For dinner, Graham, who leaves the cooking to professionals, sticks to three courses, tries to keep it seasonal and always has a vegetarian option on hand. “I never serve bread and butter,” she declares. Why? “Because I’ll eat it.” Her only other “steadfast rule” about the menu: “Don’t put any flowers on food. I can’t stand that. I do not want to eat a nasturtium flower. I’d rather have them on the table.”
“Lighting should be enough that you see the food and not the wrinkles.”
Graham developed her penchant for floral design and entertaining after she married, but her artistry reaches back to her childhood. Her parents divorced shortly after she was born, and she grew up splitting her time between her father in Chicago and her mother in the North Shore suburb Highland Park. Her mother, Rema Stone, an art teacher, enrolled her in a multitude of weaving, pottery and other classes, and her father, Richard Barancik, an architect, took the kids to galleries on Saturdays and the Art Institute of Chicago on Sundays.
“When I was about sixteen — this was really humiliating — he brought my work to show to the Phyllis Kind Gallery,” Graham says. “I remember getting a not very good critique, and I was devastated.”
Even so, she was accepted to the Rhode Island School of Design, where she studied painting. After graduating, she moved to New York and undertook an intensive one-year course in fashion illustration at Parsons. For almost a decade, Graham had a successful career as an illustrator, focusing on fashion, food and flowers. Showing in a gallery was never the goal. “I love having direction,” she says. “I love having an art director. I love having an assignment. I adore having a deadline.”
When she got married, in 1987, she let her career peter out. The couple lived uptown and spent time on their farm in Virginia and at their country house in South Kent, Connecticut.
“That’s where my real passion began,” she says. “I was lucky enough to hire Nancy McCabe, who did the most spectacular cutting garden.”
In 1987, she met the preeminent society event planner Robert Isabell when her sister-in-law Lally Weymouth hired him to design Katharine Graham’s 70th birthday party. “I had never seen such beauty,” she says. “I was completely in awe.”
Graham and Isabell clicked instantly. Graham tapped Isabell to do a birthday party for Stephen. Afterward, she recalls, “I said, ‘Robert, I want to get better at doing flowers. What should I do?’ He said, ‘Come and work for me.’ I said, ‘When?’ He said, “Tomorrow morning.’
Graham worked for Isabell part-time. When he designed, say, a master arrangement for a gala, she would create variations on the theme. “He never wanted everything to be cookie-cutter,” she says. “He understood that [a party] was three hundred and sixty degrees. It’s not the arrangement, it’s the whole room, it’s the ambience, it’s the smell. It’s every sense.”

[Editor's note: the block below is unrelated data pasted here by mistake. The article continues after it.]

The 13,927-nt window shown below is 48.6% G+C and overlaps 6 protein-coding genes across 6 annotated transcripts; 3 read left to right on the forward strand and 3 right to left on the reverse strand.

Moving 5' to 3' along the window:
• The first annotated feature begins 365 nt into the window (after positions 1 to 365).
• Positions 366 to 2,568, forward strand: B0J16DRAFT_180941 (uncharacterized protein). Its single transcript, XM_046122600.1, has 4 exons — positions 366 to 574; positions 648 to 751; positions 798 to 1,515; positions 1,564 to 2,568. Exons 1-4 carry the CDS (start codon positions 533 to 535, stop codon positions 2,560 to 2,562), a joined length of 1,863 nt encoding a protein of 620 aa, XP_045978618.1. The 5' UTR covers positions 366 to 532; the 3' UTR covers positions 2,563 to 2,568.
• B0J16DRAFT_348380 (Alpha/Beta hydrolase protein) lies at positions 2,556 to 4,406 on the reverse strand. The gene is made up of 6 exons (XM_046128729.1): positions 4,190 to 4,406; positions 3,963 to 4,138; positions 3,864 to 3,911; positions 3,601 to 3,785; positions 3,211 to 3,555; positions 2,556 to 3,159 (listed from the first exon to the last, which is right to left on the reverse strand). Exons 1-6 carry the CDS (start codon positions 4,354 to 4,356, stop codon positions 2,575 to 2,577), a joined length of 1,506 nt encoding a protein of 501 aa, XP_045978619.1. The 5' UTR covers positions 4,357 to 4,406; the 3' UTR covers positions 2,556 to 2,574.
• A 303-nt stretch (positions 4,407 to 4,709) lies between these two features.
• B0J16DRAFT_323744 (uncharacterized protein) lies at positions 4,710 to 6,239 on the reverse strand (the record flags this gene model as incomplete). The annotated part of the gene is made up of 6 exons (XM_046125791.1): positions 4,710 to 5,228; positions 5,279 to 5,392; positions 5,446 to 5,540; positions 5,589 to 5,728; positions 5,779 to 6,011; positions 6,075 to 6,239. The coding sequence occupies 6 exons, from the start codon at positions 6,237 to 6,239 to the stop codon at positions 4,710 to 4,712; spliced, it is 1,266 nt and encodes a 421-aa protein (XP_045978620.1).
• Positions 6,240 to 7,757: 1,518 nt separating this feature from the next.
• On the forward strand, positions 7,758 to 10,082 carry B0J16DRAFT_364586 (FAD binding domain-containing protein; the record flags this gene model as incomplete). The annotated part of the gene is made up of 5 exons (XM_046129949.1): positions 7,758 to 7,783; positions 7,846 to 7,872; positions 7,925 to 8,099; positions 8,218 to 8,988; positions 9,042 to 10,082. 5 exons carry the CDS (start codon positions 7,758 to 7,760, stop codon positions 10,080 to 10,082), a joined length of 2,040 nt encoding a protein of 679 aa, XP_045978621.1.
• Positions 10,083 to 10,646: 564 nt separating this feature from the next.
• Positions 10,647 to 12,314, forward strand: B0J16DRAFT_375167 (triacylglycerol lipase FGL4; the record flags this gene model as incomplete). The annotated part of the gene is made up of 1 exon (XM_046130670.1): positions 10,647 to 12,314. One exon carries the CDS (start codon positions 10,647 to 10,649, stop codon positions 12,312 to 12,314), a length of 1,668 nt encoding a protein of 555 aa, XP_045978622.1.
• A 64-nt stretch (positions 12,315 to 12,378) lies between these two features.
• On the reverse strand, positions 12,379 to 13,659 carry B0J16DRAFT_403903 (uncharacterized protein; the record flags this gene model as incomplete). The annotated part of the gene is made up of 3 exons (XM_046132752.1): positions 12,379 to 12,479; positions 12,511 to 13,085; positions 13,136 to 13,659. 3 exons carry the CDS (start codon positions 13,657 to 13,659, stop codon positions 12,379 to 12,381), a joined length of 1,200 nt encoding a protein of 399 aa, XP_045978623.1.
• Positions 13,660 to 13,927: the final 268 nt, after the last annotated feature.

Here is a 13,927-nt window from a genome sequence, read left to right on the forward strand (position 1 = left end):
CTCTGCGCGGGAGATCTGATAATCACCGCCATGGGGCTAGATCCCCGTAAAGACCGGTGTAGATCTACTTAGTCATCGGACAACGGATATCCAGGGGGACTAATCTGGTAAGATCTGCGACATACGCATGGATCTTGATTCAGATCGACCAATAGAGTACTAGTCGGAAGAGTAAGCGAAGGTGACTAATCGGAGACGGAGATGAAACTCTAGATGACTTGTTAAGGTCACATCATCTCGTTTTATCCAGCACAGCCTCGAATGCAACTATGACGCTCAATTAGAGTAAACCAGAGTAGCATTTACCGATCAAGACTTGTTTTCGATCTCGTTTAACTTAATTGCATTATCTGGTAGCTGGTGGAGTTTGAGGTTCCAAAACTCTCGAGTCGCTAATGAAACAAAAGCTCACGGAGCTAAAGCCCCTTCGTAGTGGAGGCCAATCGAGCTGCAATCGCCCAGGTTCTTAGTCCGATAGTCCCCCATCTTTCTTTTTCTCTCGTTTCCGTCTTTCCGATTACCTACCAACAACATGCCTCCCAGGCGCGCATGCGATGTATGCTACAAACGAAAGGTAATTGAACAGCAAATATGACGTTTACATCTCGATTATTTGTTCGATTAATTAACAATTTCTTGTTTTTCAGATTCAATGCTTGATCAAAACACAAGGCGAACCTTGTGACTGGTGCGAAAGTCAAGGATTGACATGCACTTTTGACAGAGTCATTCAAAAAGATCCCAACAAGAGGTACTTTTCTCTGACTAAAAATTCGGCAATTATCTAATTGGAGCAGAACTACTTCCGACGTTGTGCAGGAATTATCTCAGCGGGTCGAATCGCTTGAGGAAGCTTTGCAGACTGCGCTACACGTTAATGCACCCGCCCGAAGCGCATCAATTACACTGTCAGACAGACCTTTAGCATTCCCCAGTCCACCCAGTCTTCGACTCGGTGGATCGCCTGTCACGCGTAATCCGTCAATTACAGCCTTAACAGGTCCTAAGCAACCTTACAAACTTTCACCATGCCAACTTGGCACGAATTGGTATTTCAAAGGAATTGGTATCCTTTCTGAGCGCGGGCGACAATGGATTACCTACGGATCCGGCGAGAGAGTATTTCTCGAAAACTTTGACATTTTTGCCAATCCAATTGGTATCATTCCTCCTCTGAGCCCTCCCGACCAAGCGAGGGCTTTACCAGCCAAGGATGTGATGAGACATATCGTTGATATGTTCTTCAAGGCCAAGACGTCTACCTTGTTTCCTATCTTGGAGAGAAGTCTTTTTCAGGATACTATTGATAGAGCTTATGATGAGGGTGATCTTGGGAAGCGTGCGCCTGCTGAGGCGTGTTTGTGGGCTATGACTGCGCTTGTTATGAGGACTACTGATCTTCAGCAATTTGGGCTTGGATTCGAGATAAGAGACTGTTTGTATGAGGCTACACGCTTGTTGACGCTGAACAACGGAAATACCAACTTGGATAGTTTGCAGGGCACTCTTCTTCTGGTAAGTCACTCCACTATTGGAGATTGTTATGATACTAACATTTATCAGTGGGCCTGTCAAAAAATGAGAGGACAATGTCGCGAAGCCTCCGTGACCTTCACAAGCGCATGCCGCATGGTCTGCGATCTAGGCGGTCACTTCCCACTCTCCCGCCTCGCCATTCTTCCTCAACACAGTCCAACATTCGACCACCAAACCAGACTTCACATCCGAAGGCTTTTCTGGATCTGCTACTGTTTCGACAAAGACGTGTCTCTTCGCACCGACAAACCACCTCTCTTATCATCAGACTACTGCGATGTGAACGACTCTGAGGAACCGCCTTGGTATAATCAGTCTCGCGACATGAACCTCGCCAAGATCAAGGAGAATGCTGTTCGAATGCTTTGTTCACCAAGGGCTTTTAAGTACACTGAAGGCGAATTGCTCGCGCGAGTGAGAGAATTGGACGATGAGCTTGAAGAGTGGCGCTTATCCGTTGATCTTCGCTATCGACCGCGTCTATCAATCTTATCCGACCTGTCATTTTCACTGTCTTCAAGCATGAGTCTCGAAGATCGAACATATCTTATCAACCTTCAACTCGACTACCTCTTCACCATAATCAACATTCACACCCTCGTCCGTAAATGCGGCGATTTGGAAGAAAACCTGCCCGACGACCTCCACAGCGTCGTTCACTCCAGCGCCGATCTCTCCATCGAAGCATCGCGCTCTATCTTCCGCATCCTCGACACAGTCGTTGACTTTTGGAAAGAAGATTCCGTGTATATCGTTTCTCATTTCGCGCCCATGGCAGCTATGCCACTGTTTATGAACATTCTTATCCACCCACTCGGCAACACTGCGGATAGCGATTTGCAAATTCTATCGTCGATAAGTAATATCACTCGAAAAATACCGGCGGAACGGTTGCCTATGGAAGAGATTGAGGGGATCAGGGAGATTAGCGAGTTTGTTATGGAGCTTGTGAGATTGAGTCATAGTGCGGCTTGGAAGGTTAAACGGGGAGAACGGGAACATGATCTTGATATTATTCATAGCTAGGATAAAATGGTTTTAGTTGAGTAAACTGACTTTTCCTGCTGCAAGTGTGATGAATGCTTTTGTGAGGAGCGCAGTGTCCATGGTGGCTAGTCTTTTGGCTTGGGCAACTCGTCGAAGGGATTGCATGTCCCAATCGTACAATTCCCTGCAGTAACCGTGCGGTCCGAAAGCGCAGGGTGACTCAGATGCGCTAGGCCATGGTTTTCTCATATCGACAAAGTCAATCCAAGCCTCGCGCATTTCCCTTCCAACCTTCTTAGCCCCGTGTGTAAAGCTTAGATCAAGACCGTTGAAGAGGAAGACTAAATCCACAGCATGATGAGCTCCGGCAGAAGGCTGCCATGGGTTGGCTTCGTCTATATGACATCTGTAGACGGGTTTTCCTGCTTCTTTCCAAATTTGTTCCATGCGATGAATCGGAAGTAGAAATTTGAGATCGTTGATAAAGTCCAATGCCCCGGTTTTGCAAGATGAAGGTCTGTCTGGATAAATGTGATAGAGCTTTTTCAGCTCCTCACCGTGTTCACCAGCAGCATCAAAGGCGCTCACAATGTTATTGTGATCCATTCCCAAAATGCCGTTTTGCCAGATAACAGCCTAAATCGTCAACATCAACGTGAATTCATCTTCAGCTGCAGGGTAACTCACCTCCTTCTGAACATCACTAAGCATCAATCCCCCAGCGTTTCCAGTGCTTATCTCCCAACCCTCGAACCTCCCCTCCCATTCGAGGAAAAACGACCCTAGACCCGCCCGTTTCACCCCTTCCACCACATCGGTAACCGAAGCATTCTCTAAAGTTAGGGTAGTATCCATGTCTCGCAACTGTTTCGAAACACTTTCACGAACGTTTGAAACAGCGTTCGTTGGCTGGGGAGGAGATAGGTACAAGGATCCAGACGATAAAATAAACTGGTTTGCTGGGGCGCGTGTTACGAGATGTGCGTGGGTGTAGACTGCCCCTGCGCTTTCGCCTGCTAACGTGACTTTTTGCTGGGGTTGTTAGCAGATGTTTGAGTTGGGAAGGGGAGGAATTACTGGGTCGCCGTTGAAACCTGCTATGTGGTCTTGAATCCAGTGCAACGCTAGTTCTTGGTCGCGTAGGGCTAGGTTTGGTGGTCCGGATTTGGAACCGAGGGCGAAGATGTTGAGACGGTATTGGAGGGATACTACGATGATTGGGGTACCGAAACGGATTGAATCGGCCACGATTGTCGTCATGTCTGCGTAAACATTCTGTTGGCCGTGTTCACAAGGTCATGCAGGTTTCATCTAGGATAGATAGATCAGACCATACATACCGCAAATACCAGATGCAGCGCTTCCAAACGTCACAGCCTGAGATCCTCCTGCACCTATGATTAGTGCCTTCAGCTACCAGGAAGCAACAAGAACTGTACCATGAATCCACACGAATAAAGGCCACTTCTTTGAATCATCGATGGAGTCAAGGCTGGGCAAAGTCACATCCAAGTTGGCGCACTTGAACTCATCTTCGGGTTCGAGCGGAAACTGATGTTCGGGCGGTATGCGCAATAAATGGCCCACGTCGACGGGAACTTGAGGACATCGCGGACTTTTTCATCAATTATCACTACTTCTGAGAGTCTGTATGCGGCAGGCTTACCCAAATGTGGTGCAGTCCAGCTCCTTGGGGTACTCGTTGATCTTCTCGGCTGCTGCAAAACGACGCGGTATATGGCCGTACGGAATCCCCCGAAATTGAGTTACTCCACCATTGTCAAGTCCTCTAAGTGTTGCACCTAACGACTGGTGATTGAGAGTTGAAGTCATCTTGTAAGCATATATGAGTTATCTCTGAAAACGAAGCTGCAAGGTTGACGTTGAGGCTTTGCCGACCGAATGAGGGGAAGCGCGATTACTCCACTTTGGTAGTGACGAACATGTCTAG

At one point, he gave her a studio in his building where she could concentrate on illustration again. “We would go have lunch every day at Florent,” she says. “It was great fun.”
Eventually, after becoming a mother to two children, now ages 20 and 18, she acquired her current studio, closer to home. But Isabell remained a dear friend until his death from a heart attack in 2009.
As Graham honed her entertaining skills, she became known for her one-of-a-kind invitations and reminders, which nod to the 1920s through the ’50s. A madcap mix of floral watercolors, collaged recipes from old cookbooks, feathers, fabrics, vintage stamps, tiny three-dimensional objects or pictures of toilet paper or potato chips and a sprinkling of glitter, the cards are meant to provoke a chuckle. “I have all these cookbooks that I collect. Not because I’m a cook — quite the contrary,” she says. “I cut out the worst-sounding recipes, and I’ll say, ‘Would you come to dinner for calves’ brain pancake?’ If it truly sounds ghastly, I cut it out.”
She reaches for a box on a shelf and pulls out a recent example, made using her obsolete marital stationery. “I covered up the husband’s name, sometimes with a chicken, a shark,” she explains wryly.
Throughout the divorce process, she has tried to keep her sense of humor. “Everybody has something in her life that happens that’s unexpected,” she says. “Because I was married for such a long time, being alone has its challenges. But like anything, you get used to it. I made a couple of decisions early on. One was that I was not going to be bitter or angry, no matter what. Just go forward. I’m still so lucky. And all these great things have started to happen. I feel fantastic.”
The biggest silver lining of the divorce has been “getting a chance for my creativity to flow again,” she says. “For many years it didn’t.”
Now, in addition to publishing Second Bloom, Graham has launched a Second Bloom company with a slew of projects in the hopper, all featuring her illustrations. First up, her collaboration with Scott Potter of decoupage serving trays, vases and other containers, now available on Graham’s 1stdibs storefront. She’s also creating a line of note cards featuring her fashion illustrations that will be at Bergdorf Goodman. And she’s still throwing about one dinner party a month, heading to Union Square and the flower district three days in advance to select the perfect blooms.
Her expertise notwithstanding, Graham has endured a few bombs. One night, she’d approved a menu of unusually rich food that was made all the heavier when the air conditioner conked out, leaving the house oppressively hot. But, she says, the point is to gather friends and enjoy a little conversation.
“I’m always a bit nervous,” she admits. “But at the same time, it’s just a dinner.”